August 23, 2012
Yield by Bryan K. Johnson
I wasn't sure what to make of this book at first. It started slow, wasn't my normal reading style, but as I continued it I felt myself being drawn more and more into the story. Enough that I definitely would like to read the other books that will come in the series.
Yield is a futuristic take on America and what could happen to its citizens in a tragic event. More specifically, it offers up a third world war kind of situation, with all the modern elements that we take for granted today that weren't in the first world wars. There are three main sets of characters that the storyline revolves around. The first and foremost being a group of people who were on a plane when bombs struck nearby Seattle. The survivors band together and try to make their way back to Portland, where most of them have family. One of these characters, a fireman named Devin, has a family in Portland around which the book also tells a little of the story and how they are coping in a city not hit by the bombs. And the third group, are media news people, who were in Seattle at the time of the attack and want desperately to broadcast what's happening there to the rest of America. All of these people have to fight for survival in a now hostile Seattle with several unsavory people roaming the streets with them. Food, shelter, and protection are a must as well and not easily come by.
I like most of the characters in this book. Especially those with Devin in the primary group. It was easy to see that they were given the most attention and detail by the author. In contrast, while the other groups were ok, I just didn't feel as interested in them and their storyline and actually would have preferred that the book not be split into sections and stuck with the main group. But they did provide some kind of background to some of the characters. Devin especially was interesting, and while he had some problems, he seemed to be an all around good guy. The rest of the group followed suit being decent individuals. There aren't really bad guys per say in this book. At least not reoccurring ones. There are the people that dropped the bombs, but they're still mostly a mystery as far as motivation and specifics. There are the wild people roaming the streets, who don't stay in the book long and there's also just everyday people, who by being themselves offer conflict. So it's a varied group but with no one for certain that we can hate as an antagonist. Which since we're rooting for Devin and the gang anyway, it doesn't seem to matter what adversaries they face.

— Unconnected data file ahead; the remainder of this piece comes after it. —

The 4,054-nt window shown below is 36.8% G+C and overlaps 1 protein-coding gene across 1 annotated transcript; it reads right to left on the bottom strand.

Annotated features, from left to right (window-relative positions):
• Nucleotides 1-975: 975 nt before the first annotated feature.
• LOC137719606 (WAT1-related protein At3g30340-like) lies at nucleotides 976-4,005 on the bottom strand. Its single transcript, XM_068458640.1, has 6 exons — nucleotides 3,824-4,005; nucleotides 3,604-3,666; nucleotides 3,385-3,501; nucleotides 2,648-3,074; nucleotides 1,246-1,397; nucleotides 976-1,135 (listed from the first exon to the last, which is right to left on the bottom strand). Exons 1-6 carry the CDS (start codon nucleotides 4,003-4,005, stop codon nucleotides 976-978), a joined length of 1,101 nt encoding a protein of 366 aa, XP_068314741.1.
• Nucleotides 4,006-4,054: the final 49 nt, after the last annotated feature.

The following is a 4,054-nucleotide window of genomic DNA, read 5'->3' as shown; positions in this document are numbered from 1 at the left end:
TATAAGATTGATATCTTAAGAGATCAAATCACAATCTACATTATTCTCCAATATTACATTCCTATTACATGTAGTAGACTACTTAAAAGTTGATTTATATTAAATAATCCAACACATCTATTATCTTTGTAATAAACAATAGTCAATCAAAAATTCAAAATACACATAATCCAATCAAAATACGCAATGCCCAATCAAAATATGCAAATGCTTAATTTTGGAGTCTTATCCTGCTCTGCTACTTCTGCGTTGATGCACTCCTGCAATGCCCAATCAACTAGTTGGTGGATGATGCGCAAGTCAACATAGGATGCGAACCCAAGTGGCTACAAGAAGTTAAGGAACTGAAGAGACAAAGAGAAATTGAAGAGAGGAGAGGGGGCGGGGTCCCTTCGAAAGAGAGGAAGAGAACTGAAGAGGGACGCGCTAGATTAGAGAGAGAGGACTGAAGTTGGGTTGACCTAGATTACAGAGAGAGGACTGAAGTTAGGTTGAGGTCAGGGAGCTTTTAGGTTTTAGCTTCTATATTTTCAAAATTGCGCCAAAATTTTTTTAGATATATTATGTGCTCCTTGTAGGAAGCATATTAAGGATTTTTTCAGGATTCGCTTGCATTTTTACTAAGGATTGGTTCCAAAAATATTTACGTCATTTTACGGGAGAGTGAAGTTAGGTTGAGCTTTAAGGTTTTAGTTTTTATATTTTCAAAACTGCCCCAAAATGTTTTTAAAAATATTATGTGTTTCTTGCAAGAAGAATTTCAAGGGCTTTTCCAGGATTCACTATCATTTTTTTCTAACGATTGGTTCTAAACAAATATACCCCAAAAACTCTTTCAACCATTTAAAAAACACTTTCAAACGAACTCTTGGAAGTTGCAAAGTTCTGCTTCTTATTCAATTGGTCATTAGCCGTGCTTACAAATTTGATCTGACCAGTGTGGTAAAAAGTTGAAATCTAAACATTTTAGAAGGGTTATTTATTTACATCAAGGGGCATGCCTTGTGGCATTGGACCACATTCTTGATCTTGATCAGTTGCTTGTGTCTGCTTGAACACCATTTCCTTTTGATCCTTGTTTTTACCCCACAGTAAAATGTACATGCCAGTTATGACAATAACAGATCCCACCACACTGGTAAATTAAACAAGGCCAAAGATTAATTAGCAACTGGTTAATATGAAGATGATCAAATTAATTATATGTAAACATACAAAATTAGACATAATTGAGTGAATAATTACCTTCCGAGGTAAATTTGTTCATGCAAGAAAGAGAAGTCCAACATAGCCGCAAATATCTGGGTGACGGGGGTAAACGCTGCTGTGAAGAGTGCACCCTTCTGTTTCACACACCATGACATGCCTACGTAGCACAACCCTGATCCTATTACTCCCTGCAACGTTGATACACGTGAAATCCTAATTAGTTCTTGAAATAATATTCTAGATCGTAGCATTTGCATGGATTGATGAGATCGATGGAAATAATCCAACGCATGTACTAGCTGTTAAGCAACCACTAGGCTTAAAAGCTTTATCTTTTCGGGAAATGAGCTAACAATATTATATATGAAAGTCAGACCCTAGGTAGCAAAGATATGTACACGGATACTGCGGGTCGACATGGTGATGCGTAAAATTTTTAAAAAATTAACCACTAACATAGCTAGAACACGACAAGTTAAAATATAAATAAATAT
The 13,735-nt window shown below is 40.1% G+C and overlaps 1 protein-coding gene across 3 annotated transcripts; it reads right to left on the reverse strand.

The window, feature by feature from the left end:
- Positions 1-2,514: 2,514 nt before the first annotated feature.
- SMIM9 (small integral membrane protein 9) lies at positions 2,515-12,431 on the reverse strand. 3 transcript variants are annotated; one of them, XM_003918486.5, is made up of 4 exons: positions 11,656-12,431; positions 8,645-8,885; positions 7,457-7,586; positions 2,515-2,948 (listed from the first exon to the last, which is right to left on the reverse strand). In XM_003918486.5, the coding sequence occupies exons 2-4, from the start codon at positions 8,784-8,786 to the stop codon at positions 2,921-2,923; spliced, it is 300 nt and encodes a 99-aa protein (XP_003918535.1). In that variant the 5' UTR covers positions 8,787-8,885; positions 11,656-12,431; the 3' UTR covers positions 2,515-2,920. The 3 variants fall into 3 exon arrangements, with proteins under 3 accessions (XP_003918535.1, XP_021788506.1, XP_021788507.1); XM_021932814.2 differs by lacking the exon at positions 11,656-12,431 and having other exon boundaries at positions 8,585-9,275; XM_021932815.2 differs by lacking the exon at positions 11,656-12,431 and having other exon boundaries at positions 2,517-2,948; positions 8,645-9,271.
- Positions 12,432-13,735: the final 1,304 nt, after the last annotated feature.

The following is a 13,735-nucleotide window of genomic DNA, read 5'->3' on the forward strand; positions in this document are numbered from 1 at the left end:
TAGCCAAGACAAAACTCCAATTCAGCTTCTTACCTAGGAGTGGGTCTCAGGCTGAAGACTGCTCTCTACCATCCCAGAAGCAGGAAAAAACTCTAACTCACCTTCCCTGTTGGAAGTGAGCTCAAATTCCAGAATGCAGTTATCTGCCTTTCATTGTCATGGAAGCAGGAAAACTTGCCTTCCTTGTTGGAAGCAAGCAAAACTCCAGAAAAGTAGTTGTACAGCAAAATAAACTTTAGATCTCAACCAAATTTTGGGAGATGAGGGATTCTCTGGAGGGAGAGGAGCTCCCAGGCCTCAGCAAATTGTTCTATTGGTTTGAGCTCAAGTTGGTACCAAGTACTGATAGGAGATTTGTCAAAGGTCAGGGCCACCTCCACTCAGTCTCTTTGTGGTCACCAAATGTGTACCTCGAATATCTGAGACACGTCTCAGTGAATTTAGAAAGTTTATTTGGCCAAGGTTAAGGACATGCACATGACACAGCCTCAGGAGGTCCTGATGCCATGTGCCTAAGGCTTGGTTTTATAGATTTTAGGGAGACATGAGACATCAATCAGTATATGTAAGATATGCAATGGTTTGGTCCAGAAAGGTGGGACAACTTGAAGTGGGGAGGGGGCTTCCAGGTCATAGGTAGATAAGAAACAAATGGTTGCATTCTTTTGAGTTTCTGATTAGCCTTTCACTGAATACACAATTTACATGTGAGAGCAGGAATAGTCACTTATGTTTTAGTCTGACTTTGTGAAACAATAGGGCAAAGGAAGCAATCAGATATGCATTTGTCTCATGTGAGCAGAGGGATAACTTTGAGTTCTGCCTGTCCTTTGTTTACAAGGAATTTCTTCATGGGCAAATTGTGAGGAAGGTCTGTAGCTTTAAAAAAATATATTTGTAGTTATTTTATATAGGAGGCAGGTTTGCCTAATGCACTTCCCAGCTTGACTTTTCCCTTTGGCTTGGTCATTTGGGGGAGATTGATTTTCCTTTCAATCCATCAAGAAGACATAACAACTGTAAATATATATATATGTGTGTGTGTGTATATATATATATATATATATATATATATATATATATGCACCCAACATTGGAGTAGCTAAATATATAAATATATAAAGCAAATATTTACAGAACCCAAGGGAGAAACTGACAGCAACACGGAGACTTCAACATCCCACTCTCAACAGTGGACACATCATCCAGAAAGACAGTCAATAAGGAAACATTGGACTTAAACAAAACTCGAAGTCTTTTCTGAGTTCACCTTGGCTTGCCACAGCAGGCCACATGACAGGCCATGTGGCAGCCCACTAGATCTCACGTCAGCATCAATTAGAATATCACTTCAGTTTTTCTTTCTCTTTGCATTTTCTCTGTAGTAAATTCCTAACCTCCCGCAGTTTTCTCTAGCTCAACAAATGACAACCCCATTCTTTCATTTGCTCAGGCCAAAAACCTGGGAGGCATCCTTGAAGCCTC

I enjoyed the plot and premise of this book. The "what if" kind of scenarios are always intriguing, although I genuinely hope this is nothing like what our future could turn out to be. That being said, I did have some issues with the way the book was written. I almost lost interest in the first part of the book because there was just too much build up. It got tedious and I wasn't really enjoying myself, luckily that switched as I stuck it through and the book got very interesting. Almost to the point of hard to put down interesting. I also wasn't a big fan of the use of present tense. There's very few books that can get away with using present tense successfully and while this one was readable, I'm not sure it was the best choice. It can make things seem more urgent, but it can also make books read somewhat stilted as well. There is violence in this book, cussing, and other things that some people could find offensive, but hey, it's a book about violence, you kind of have to expect that. If that's not your thing, you shouldn't be reading it. I happened to think it made it more realistic.
I'll definitely look out for the next in the series (although I'll be secretly hoping it switches to past tense). Should be an interesting read and I'm looking forward to what happens to the characters.